Revelations: The nudge we all need
Feb. 18, 2011 at midnight
Updated Feb. 17, 2011 at 8:18 p.m.
BY JENNIFER PREYSS
In the last six months of high school, I actually contemplated not attending a university. It's odd to think about it now because as a 20-something adult, I crave education, and eventually, hope to earn a master's degree, if not a Ph.D. But senior year was a difficult one for me. I was in the height of my rebellion, and pursuing academia didn't seem as entertaining as cocktail waitressing at a fancy-pants Atlanta night club and partying it up with my girlfriends every night. When someone asked me about the future, I'd say, "I got it figured out, don't worry."
But I didn't really. As many 17-year-olds do, I only looked forward about six months, a year at the most. The logistics of where I'd be living and working in 10 years didn't matter. I couldn't see that far ahead, and I didn't want to.
My parents, exhausted with their exhausting teen, and busy with their own careers, and two other normal children, left it in my hands to enroll myself in college. They, in turn, would foot the bill. Free college, free rent, free meals, free, free, free. And free education or not, I still considered not going. Can you believe that? It's embarrassing to remember how spoiled I was then.
It wasn't that I was without goals; quite the opposite, really. I dreamed of publishing the great novel, writing the Grammy Award-winning song, getting married and becoming a mommy. Those were things I envisioned in the distant future. But for those six months at the end of high school, I didn't have the drive to make any of them happen. And I didn't have anyone to nudge me.
It didn't help matters that I was overwhelmed by the college admissions process. There were too many questions, and I didn't know where to start. All the elements were in place to secure a spot at a Georgia university - decent grades and SAT scores, notable extracurriculars, stellar recommendations - but I had no one to sit down with me and guide me through the process. I was lost, and part of me didn't even want to try.
But down the street from my house was, as I call her, my Jewish second mother, who cleverly figured out how to give me the nudge I so desperately needed. At some point during the year, she noticed I wasn't following through with college, and decided no child of hers (I'm sort of a second daughter to her) would go without a four-year college degree.
While hanging out upstairs one afternoon with her daughter, also my childhood BFF, my Jewish mother walked in with a Georgia Southern University application, looked at me and said, "How about we fill this out?"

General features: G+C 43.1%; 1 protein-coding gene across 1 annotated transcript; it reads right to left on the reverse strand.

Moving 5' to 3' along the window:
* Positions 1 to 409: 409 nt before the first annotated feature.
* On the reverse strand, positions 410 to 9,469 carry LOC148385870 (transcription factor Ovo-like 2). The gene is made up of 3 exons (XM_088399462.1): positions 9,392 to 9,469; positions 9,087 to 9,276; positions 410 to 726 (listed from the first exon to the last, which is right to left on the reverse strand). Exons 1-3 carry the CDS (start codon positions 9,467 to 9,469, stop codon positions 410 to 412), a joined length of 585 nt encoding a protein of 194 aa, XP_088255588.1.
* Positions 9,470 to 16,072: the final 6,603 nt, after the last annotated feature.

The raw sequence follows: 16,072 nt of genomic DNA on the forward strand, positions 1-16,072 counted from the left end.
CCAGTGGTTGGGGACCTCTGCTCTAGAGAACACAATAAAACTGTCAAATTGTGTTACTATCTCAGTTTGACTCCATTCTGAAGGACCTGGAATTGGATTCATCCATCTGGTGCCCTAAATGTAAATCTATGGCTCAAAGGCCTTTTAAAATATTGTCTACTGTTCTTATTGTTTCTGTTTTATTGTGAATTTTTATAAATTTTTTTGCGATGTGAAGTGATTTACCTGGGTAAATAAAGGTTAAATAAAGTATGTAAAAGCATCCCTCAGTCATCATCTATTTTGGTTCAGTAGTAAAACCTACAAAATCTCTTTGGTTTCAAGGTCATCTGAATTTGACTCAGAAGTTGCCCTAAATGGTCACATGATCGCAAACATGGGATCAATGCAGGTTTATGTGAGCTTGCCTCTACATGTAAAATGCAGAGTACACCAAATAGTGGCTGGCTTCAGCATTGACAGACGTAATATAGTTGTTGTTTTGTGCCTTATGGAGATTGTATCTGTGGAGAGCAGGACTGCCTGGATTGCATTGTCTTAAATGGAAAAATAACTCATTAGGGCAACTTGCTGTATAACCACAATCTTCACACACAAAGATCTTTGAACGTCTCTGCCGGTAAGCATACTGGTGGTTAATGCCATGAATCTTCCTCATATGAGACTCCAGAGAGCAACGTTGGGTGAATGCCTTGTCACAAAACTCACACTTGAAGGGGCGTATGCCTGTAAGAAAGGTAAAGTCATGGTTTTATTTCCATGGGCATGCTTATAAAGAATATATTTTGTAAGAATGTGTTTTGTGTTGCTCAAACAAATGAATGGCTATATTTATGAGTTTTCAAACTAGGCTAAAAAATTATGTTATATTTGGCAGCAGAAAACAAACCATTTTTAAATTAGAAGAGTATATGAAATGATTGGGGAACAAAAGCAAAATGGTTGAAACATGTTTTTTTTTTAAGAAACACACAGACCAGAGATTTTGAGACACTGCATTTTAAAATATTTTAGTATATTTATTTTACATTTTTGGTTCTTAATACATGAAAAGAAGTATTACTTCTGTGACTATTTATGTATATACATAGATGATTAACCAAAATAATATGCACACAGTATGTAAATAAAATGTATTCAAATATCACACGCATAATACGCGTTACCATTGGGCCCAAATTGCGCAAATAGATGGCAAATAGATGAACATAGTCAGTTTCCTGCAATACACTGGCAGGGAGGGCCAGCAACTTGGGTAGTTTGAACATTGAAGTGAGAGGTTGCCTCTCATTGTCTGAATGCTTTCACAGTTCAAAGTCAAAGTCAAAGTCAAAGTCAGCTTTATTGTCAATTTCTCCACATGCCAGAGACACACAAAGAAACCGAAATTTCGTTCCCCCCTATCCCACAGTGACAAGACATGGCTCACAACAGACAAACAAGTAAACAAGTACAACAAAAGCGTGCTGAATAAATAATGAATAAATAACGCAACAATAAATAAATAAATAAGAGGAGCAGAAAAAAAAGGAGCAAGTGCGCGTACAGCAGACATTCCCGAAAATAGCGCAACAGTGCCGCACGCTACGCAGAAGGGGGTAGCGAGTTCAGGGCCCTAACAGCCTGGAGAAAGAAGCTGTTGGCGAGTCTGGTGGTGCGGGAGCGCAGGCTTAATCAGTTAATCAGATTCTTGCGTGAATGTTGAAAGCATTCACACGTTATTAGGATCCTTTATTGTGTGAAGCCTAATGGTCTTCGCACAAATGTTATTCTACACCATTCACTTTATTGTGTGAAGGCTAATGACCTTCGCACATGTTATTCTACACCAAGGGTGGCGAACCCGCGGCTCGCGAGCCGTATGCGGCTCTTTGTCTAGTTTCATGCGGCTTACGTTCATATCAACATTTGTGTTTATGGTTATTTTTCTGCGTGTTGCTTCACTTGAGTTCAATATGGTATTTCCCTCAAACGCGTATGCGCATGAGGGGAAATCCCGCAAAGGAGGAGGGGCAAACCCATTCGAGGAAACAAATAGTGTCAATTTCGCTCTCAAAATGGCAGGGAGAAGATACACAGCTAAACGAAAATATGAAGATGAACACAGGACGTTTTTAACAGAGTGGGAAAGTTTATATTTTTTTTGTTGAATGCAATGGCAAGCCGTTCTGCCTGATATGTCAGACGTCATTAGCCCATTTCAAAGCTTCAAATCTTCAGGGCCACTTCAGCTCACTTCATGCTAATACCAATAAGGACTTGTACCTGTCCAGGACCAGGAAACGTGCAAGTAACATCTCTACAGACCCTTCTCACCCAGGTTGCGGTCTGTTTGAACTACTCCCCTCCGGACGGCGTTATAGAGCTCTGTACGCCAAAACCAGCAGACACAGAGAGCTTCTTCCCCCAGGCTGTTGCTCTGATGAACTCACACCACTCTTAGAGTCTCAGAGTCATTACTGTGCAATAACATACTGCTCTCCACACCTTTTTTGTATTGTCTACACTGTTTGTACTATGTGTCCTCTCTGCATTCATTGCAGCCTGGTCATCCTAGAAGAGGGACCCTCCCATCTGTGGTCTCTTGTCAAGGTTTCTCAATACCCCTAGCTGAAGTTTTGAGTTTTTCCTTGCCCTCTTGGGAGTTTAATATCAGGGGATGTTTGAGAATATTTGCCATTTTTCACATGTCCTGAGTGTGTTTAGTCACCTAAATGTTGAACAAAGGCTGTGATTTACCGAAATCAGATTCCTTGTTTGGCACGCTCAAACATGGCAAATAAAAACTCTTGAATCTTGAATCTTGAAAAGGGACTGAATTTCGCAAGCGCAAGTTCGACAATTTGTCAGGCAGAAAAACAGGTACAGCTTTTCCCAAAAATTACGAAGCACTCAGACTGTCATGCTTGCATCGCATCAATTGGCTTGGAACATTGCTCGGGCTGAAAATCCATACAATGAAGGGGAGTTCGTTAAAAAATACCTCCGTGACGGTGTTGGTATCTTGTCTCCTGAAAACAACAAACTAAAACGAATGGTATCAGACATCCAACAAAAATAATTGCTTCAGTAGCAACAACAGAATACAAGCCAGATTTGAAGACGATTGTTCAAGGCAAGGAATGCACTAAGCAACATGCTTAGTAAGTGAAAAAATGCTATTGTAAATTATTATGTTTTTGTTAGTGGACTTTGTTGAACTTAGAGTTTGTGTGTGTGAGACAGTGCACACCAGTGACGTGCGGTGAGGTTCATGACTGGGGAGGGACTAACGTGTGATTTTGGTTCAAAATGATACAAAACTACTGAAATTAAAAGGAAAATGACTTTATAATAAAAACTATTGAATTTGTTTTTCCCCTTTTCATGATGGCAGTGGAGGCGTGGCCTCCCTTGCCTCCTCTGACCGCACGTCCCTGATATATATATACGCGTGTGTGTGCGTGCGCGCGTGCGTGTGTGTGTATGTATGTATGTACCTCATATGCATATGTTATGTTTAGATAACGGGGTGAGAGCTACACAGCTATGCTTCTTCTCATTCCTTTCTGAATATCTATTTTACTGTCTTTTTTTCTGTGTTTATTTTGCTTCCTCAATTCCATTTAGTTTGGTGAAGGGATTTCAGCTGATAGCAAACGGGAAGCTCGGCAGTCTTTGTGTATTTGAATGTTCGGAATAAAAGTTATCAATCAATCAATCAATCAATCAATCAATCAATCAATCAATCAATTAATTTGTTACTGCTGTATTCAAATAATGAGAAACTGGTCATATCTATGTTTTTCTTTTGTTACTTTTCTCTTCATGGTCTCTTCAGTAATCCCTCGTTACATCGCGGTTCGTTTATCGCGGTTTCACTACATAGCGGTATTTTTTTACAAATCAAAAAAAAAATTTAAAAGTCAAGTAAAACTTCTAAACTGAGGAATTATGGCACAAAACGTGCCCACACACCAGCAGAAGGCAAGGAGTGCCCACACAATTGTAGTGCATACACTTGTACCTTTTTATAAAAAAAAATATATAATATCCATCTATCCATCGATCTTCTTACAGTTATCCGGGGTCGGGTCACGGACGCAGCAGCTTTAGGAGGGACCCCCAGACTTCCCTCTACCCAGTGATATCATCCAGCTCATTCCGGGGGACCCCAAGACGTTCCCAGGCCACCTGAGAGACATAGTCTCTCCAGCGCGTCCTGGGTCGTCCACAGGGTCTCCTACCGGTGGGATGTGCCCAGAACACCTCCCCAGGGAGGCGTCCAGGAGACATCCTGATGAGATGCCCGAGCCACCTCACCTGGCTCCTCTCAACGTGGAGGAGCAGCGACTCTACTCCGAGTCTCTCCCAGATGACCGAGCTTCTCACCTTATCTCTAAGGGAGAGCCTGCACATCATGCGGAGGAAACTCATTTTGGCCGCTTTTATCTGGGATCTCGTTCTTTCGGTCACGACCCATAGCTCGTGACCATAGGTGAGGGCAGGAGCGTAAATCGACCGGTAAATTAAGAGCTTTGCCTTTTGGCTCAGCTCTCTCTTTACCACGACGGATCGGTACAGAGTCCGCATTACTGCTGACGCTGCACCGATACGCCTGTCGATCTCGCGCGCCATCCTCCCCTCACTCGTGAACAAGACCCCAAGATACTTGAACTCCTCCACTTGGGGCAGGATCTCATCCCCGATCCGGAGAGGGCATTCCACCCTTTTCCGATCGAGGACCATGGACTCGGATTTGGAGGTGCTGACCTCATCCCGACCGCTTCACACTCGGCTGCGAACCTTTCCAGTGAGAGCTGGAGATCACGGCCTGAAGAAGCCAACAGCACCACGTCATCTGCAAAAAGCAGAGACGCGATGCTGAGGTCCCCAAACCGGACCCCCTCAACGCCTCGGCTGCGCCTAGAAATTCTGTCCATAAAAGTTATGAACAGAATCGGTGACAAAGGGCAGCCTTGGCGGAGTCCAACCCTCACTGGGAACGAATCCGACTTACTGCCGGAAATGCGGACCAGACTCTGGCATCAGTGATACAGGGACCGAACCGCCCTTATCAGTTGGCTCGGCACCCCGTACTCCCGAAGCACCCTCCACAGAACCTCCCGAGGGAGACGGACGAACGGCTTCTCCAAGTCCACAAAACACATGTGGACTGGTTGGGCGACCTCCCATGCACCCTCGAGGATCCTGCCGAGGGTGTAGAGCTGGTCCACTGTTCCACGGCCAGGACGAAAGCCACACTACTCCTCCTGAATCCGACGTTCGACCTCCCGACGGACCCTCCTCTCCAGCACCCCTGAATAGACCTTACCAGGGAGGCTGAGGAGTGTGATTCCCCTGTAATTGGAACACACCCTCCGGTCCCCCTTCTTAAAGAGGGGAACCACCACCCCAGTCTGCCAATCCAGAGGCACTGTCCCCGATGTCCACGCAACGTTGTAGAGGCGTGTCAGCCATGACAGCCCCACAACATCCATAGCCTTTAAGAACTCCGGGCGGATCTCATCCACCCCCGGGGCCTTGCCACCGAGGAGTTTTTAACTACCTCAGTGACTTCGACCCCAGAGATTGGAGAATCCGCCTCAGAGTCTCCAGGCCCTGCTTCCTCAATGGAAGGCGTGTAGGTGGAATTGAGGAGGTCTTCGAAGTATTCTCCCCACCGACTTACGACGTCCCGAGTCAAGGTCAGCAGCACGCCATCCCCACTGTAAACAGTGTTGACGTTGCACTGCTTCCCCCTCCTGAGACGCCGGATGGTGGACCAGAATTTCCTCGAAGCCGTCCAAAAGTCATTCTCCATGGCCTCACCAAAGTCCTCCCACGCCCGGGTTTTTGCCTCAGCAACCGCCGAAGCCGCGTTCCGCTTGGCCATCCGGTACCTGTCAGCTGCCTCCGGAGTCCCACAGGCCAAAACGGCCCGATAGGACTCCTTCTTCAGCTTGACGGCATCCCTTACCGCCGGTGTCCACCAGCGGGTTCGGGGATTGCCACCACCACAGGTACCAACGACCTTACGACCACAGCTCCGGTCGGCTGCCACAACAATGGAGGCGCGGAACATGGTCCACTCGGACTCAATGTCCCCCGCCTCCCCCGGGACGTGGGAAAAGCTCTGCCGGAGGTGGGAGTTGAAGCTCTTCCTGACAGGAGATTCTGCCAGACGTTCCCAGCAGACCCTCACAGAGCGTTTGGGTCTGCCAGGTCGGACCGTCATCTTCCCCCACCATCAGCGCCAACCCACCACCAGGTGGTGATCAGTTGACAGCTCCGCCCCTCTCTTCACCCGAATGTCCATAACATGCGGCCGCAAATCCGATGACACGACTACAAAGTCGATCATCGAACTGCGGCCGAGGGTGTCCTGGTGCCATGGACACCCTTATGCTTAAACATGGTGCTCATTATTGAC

I reluctantly took the application and followed her downstairs. As I filled in the information, she stood nearby cooking, waiting for me to ask questions. And I did have many questions.
As it turned out, the process wasn't that difficult, and a sealed college application soon made its way to the mailbox later that week. Then a few weeks later, I decided I may as well apply to Georgia State University.
I received acceptance letters for both schools that spring, and I remember how excited my Jewish mother was when I told her the news. "That's great Jenny. Good for you," she said. Of course, there were many more steps to complete once I selected a college, and my Jewish mother drove me a little crazy those last few months with her subtle reminders to get things done. But, in many ways, she got me into college, and I credit part of my graduation to her. Almost a decade later, I've found myself actively pursuing those writing dreams I had as a teen, and the great novel is currently under way. But I always wonder what my life would look like if she hadn't nudged me.
I thought of her the other day while visiting the Mitchell Guidance Center. The Harlem Ambassadors were guest speakers at the school, passing on encouragement to the students to stay off drugs and pursue education. Many of the players came from impoverished, drug-filled, gang-related beginnings, yet embraced education and basketball to propel their lives forward. After the assembly, I spoke with several of the students about the Ambassadors' speeches. Before giving me a straight answer, about six teenage boys laughed at the players, themselves, me and offered sarcastic responses to my questions. I had to control myself from laughing and cutting up along with them because they were entirely too entertaining. So, as I'm smiling and laughing to myself and continuing my interview, I noticed a sudden shift in their tone after the question "So where do you think you want to go to college?" left my lips.
Their faces went blank, their eyes turned away from me. It was as if I'd asked them to weigh in on the quantum field theory. I'd never received so many confused, "I don't know" responses. What to study, how to apply, where to go, financial aid, were just a few scenarios of the university experience these students had never, ever, given thought to. And that troubled me. Because even though I was expected to go to college and (stupidly) resisted, it occurred to me that some of these kids will have no such expectation placed upon them for the rest of their lives. So, following the assembly, I asked about becoming a Mitchell's Angel's mentor. My hope is I can maybe help nudge one of them in the right direction, just like my Jewish mother nudged me years ago. Anything's possible, and for that reason alone, it's worth a shot.
Jennifer Preyss is a reporter for the Victoria Advocate. You can reach her at 361-580-6535 or firstname.lastname@example.org.